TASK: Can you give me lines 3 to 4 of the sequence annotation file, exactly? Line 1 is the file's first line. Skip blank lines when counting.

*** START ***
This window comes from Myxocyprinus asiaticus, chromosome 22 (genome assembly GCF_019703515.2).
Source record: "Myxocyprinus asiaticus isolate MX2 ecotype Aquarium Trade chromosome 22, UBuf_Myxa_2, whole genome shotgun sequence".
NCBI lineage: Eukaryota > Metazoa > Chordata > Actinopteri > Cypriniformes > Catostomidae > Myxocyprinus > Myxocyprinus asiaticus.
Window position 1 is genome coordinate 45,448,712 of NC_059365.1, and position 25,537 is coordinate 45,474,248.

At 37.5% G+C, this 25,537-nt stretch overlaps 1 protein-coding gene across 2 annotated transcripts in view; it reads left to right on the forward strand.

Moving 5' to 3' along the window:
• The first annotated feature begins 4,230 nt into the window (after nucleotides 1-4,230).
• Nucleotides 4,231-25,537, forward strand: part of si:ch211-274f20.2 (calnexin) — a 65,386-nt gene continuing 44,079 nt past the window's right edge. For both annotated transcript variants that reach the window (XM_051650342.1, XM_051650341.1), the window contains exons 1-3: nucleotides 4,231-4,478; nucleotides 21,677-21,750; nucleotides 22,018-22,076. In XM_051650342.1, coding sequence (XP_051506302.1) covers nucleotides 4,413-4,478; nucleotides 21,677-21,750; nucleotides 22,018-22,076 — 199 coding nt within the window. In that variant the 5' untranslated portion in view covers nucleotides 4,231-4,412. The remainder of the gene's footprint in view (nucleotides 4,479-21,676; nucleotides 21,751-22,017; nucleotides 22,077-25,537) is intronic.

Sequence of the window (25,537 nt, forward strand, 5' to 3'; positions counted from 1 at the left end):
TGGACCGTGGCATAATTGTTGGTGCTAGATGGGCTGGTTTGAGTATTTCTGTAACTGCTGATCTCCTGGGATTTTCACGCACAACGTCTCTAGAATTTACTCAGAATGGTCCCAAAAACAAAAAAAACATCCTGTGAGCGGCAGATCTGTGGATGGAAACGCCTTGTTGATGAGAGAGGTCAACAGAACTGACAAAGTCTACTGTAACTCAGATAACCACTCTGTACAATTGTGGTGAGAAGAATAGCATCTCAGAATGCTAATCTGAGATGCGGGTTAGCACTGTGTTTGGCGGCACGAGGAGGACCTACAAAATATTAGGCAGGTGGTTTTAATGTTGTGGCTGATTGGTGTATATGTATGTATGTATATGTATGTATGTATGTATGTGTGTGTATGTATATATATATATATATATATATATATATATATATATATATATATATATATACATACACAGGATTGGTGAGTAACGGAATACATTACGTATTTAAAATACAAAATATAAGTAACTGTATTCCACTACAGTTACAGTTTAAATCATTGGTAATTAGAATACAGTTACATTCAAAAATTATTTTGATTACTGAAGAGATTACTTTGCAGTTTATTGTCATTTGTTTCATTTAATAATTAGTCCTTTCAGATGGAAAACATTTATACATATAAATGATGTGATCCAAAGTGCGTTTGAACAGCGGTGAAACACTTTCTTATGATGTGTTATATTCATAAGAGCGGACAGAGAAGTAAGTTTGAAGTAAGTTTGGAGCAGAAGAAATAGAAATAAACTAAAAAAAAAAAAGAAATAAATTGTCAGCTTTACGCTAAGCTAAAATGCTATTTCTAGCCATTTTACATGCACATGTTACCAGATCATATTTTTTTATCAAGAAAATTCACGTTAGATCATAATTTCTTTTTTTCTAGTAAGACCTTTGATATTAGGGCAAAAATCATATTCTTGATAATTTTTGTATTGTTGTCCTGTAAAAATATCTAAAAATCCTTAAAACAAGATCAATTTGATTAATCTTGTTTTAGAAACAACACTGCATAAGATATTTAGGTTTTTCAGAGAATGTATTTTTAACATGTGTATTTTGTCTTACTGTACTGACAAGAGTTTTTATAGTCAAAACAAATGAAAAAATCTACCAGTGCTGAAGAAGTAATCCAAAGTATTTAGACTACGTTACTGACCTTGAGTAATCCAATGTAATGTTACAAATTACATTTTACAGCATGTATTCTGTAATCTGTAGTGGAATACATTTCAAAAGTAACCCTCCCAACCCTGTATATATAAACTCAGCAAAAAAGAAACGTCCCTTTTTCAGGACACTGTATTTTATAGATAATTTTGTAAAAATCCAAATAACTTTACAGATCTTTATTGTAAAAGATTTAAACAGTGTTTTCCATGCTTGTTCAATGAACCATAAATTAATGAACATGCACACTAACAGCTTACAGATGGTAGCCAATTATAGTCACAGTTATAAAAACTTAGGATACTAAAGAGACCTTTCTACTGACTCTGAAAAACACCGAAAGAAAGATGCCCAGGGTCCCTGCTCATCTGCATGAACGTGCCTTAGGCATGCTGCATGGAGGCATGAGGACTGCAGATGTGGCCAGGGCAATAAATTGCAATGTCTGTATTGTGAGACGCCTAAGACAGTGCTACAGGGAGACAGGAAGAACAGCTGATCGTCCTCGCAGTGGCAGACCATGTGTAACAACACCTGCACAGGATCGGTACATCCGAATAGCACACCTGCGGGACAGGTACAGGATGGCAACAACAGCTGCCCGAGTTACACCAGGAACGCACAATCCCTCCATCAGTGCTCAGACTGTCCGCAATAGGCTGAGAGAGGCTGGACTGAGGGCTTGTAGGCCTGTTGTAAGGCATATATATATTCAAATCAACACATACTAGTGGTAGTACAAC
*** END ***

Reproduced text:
NCBI lineage: Eukaryota > Metazoa > Chordata > Actinopteri > Cypriniformes > Catostomidae > Myxocyprinus > Myxocyprinus asiaticus.
Window position 1 is genome coordinate 45,448,712 of NC_059365.1, and position 25,537 is coordinate 45,474,248.